“What are you doing?”
I’m a park ranger, traipsing along in the footsteps of John Muir and Stephen Mather and the like. And a lot of people, most notably my family, have accused me of casting myself as Mae. This irks me, because it means I’ve committed the most rookie of all mistakes—just writing oneself as the protagonist, rather than creating a unique character. I thought I had left those days behind in middle school.
But beyond this, it irks me because Mae’s job is different from mine. She is, at heart, a conservationist rather than a preservationist. Responsible use of resources over preservation for the sake of preservation. In fact, this is why I chose October 4th as her birthday—the death date of oft-maligned Gifford Pinchot, father of modern forestry, with the thought that she’s continuing his work. Granted, Mae has a heart for the inherent worth of wilderness that Pinchot is often accused of lacking (she probably would have been on John Muir’s side over the damming of Hetch Hetchy valley), but her job as a Woodwalker is ultimately to oversee responsible use of the Silverwood’s resources. This is a society not merely passing through a stand of wildland as visitors, but living intimately in it and relying on it for their survival. As such, preservation probably isn’t even a concept the folk of the Silverwood are concerned about.
Now, the Silverwood will have been practicing silviculture and forestry much longer than post-European United States, and as such, they’ll have graduated out of some of Pinchot’s more outdated ideas (such as restricting wildfires at all costs). The Wood Guard would oversee strategic timbering to reduce the spread of blight or infestation and would monitor wildfires to facilitate forest regeneration. So that’s what Mae is doing in the illustration above—felling a pine that has fallen prey to pine beetles.
And this is where we hop to another, less famous chapter in the history of forestry and land use—the Women’s Land Army and the Women’s Timber Corps. These two organizations, like many others involving women in unusual workplaces, emerged during the First and Second World Wars. The two mentioned were in Britain, but there was also a Women’s Land Army of America and an Australian Women’s Land Army. Their work was closely related to entities like the US Forest Service, but I bring up these lesser-known organizations because the illustration above is referenced directly from a photo of a lumberjill in the Women’s Timber Corps.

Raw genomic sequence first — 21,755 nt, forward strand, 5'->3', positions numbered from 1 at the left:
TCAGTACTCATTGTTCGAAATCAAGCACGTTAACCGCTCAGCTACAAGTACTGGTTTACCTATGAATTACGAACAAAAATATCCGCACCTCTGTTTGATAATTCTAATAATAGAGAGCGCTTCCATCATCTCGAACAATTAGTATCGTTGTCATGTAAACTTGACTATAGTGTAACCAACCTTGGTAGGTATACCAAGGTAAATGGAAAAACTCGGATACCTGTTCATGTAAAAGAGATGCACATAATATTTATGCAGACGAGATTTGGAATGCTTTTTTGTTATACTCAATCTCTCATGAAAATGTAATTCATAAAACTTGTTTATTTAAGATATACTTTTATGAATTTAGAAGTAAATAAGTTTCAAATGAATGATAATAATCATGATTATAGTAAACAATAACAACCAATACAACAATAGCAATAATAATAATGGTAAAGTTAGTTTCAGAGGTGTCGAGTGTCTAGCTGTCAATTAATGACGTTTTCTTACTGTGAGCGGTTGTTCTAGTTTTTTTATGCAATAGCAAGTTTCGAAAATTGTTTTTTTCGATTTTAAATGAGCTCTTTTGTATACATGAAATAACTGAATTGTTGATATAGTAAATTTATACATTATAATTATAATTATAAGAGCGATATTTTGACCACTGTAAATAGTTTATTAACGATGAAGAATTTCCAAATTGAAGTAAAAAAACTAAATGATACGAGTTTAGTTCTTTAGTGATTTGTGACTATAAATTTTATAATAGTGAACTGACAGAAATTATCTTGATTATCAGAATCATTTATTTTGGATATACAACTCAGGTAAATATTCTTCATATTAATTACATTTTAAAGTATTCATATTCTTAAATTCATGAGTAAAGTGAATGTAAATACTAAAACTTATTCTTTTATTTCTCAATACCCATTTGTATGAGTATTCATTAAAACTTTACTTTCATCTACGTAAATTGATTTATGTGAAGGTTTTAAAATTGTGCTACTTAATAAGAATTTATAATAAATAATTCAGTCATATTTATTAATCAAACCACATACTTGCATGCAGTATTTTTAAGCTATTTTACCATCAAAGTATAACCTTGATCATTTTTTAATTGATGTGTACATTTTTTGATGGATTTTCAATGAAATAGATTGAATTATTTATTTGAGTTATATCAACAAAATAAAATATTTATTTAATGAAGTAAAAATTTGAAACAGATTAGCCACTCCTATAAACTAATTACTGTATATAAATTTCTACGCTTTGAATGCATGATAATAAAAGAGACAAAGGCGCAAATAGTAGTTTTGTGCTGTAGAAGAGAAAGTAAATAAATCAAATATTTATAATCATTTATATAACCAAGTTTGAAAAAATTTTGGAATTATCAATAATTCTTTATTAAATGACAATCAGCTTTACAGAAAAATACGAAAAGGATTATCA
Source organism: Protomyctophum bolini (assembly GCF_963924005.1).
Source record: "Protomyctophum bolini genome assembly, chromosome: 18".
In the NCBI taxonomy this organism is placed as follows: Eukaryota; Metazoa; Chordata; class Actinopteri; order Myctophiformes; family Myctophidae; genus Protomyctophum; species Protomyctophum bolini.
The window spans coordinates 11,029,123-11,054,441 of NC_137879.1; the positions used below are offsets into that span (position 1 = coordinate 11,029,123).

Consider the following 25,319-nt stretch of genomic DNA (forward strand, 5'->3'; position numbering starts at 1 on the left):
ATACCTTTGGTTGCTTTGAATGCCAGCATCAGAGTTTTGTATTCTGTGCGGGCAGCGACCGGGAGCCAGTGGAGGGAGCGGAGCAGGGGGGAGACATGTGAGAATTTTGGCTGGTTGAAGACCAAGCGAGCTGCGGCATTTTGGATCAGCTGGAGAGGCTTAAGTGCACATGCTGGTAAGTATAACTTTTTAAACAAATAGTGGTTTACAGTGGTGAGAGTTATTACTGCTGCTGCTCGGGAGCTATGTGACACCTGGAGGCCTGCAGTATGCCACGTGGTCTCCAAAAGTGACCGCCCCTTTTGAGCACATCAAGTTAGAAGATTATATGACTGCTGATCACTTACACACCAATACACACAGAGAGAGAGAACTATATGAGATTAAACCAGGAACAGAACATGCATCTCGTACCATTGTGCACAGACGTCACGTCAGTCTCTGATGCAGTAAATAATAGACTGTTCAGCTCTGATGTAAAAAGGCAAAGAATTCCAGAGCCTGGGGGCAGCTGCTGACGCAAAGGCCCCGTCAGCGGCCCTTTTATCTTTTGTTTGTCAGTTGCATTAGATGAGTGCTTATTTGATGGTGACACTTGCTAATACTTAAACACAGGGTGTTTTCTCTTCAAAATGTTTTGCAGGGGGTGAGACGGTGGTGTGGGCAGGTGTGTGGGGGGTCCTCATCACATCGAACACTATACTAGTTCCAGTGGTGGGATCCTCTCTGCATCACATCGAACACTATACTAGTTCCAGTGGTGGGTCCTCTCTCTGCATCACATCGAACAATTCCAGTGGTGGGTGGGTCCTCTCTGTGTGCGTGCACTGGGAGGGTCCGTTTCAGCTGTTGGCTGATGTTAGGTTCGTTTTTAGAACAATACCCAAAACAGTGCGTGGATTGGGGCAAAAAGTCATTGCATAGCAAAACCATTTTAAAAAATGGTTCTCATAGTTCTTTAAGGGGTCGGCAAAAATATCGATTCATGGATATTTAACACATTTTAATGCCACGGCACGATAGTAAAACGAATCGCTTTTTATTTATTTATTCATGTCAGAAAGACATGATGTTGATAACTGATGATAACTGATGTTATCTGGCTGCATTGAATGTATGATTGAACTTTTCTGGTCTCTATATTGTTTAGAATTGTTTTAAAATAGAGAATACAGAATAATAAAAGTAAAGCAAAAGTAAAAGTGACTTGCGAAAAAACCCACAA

As famine loomed in Britain in World War I, women were hurriedly recruited to fill agriculture and forestry jobs the soldiers had left behind. They were recruited again during World War II. Once each war was over and the men returned home, the organizations were disbanded—yet another instance of women being ushered into a workforce to compensate for a lack of men, only to be kicked out when the need was gone (or, in the case of the National Park Service, when word got round to Washington that women were working as rangers). And despite the amount of timber the Women's Timber Corps provided for the war effort, they were given no recognition for their work until 2007, when a memorial was erected in Scotland.
The Wood Guard is decidedly coed, as with any other profession and industry in the world of Woodwalker. Women serving as foresters or soldiers or politicians is so normal as to be beyond comment. This is perhaps the biggest fantasy element in Mae’s world. But I hope Mae serves as a little homage to these women, continuing their work for the good of her people and her love for her home.